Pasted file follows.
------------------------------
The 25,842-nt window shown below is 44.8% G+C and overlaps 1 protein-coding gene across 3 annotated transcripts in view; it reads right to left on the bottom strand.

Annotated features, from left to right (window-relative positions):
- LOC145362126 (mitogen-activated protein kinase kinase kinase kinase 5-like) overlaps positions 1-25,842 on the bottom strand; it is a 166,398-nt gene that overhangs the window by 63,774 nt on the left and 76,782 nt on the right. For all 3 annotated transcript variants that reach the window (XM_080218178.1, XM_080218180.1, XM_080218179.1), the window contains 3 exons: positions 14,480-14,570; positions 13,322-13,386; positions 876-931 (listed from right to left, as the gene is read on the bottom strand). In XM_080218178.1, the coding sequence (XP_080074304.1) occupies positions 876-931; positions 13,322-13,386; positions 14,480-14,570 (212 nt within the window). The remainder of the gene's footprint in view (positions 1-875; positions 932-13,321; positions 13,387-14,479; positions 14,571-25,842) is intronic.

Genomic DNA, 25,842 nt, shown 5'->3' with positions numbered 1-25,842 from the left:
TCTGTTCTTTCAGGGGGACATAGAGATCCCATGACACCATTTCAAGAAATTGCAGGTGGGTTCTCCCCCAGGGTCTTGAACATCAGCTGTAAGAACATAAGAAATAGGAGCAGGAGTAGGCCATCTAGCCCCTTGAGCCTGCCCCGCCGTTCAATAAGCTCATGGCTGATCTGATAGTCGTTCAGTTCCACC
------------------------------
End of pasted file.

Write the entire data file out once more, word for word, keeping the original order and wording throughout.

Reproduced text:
The 25,842-nt window shown below is 44.8% G+C and overlaps 1 protein-coding gene across 3 annotated transcripts in view; it reads right to left on the bottom strand.

Annotated features, from left to right (window-relative positions):
- LOC145362126 (mitogen-activated protein kinase kinase kinase kinase 5-like) overlaps positions 1-25,842 on the bottom strand; it is a 166,398-nt gene that overhangs the window by 63,774 nt on the left and 76,782 nt on the right. For all 3 annotated transcript variants that reach the window (XM_080218178.1, XM_080218180.1, XM_080218179.1), the window contains 3 exons: positions 14,480-14,570; positions 13,322-13,386; positions 876-931 (listed from right to left, as the gene is read on the bottom strand). In XM_080218178.1, the coding sequence (XP_080074304.1) occupies positions 876-931; positions 13,322-13,386; positions 14,480-14,570 (212 nt within the window). The remainder of the gene's footprint in view (positions 1-875; positions 932-13,321; positions 13,387-14,479; positions 14,571-25,842) is intronic.

Genomic DNA, 25,842 nt, shown 5'->3' with positions numbered 1-25,842 from the left:
TCTGTTCTTTCAGGGGGACATAGAGATCCCATGACACCATTTCAAGAAATTGCAGGTGGGTTCTCCCCCAGGGTCTTGAACATCAGCTGTAAGAACATAAGAAATAGGAGCAGGAGTAGGCCATCTAGCCCCTTGAGCCTGCCCCGCCGTTCAATAAGCTCATGGCTGATCTGATAGTCGTTCAGTTCCACC